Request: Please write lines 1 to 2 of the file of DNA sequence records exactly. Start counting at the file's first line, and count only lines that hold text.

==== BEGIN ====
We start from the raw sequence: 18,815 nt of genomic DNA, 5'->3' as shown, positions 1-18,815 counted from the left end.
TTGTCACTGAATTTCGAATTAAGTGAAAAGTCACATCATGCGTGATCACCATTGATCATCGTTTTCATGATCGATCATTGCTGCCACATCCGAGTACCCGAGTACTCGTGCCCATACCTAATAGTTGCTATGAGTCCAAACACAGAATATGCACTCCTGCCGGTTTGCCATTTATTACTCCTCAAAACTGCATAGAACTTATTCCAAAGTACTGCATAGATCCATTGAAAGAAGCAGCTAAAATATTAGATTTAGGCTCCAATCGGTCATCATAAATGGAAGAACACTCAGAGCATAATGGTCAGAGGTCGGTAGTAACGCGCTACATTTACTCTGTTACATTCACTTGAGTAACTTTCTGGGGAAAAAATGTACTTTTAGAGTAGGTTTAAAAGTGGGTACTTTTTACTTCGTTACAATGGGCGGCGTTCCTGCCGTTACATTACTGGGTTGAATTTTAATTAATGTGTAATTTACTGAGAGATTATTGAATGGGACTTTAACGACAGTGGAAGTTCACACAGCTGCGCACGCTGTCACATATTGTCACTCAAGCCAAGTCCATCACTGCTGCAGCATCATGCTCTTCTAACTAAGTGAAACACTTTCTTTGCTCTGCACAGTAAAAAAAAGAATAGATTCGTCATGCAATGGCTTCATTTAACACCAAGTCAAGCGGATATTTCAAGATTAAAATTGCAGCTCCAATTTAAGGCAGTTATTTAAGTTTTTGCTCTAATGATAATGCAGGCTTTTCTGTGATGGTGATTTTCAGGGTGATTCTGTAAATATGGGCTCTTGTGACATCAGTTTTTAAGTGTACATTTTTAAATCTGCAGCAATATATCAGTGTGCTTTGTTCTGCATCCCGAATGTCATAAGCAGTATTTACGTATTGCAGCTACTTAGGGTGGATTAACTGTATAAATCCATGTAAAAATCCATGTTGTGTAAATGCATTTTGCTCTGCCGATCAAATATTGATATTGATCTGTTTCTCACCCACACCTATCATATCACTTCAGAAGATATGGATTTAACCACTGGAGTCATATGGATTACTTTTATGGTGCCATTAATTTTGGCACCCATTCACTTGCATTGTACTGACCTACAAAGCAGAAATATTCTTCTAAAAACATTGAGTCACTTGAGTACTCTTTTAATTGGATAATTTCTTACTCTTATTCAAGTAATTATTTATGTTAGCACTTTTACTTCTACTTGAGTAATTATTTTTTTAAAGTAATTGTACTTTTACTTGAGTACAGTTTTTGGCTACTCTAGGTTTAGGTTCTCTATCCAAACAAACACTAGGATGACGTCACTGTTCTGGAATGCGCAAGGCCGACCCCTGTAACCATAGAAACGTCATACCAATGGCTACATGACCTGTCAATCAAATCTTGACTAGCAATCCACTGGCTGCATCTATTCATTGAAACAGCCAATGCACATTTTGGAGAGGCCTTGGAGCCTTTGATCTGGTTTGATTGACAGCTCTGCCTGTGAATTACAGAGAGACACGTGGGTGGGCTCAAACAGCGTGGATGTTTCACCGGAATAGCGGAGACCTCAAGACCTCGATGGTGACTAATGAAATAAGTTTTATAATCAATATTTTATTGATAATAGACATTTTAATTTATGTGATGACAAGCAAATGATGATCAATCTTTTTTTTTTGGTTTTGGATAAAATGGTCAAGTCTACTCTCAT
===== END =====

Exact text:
We start from the raw sequence: 18,815 nt of genomic DNA, 5'->3' as shown, positions 1-18,815 counted from the left end.
TTGTCACTGAATTTCGAATTAAGTGAAAAGTCACATCATGCGTGATCACCATTGATCATCGTTTTCATGATCGATCATTGCTGCCACATCCGAGTACCCGAGTACTCGTGCCCATACCTAATAGTTGCTATGAGTCCAAACACAGAATATGCACTCCTGCCGGTTTGCCATTTATTACTCCTCAAAACTGCATAGAACTTATTCCAAAGTACTGCATAGATCCATTGAAAGAAGCAGCTAAAATATTAGATTTAGGCTCCAATCGGTCATCATAAATGGAAGAACACTCAGAGCATAATGGTCAGAGGTCGGTAGTAACGCGCTACATTTACTCTGTTACATTCACTTGAGTAACTTTCTGGGGAAAAAATGTACTTTTAGAGTAGGTTTAAAAGTGGGTACTTTTTACTTCGTTACAATGGGCGGCGTTCCTGCCGTTACATTACTGGGTTGAATTTTAATTAATGTGTAATTTACTGAGAGATTATTGAATGGGACTTTAACGACAGTGGAAGTTCACACAGCTGCGCACGCTGTCACATATTGTCACTCAAGCCAAGTCCATCACTGCTGCAGCATCATGCTCTTCTAACTAAGTGAAACACTTTCTTTGCTCTGCACAGTAAAAAAAAGAATAGATTCGTCATGCAATGGCTTCATTTAACACCAAGTCAAGCGGATATTTCAAGATTAAAATTGCAGCTCCAATTTAAGGCAGTTATTTAAGTTTTTGCTCTAATGATAATGCAGGCTTTTCTGTGATGGTGATTTTCAGGGTGATTCTGTAAATATGGGCTCTTGTGACATCAGTTTTTAAGTGTACATTTTTAAATCTGCAGCAATATATCAGTGTGCTTTGTTCTGCATCCCGAATGTCATAAGCAGTATTTACGTATTGCAGCTACTTAGGGTGGATTAACTGTATAAATCCATGTAAAAATCCATGTTGTGTAAATGCATTTTGCTCTGCCGATCAAATATTGATATTGATCTGTTTCTCACCCACACCTATCATATCACTTCAGAAGATATGGATTTAACCACTGGAGTCATATGGATTACTTTTATGGTGCCATTAATTTTGGCACCCATTCACTTGCATTGTACTGACCTACAAAGCAGAAATATTCTTCTAAAAACATTGAGTCACTTGAGTACTCTTTTAATTGGATAATTTCTTACTCTTATTCAAGTAATTATTTATGTTAGCACTTTTACTTCTACTTGAGTAATTATTTTTTTAAAGTAATTGTACTTTTACTTGAGTACAGTTTTTGGCTACTCTAGGTTTAGGTTCTCTATCCAAACAAACACTAGGATGACGTCACTGTTCTGGAATGCGCAAGGCCGACCCCTGTAACCATAGAAACGTCATACCAATGGCTACATGACCTGTCAATCAAATCTTGACTAGCAATCCACTGGCTGCATCTATTCATTGAAACAGCCAATGCACATTTTGGAGAGGCCTTGGAGCCTTTGATCTGGTTTGATTGACAGCTCTGCCTGTGAATTACAGAGAGACACGTGGGTGGGCTCAAACAGCGTGGATGTTTCACCGGAATAGCGGAGACCTCAAGACCTCGATGGTGACTAATGAAATAAGTTTTATAATCAATATTTTATTGATAATAGACATTTTAATTTATGTGATGACAAGCAAATGATGATCAATCTTTTTTTTTTGGTTTTGGATAAAATGGTCAAGTCTACTCTCAT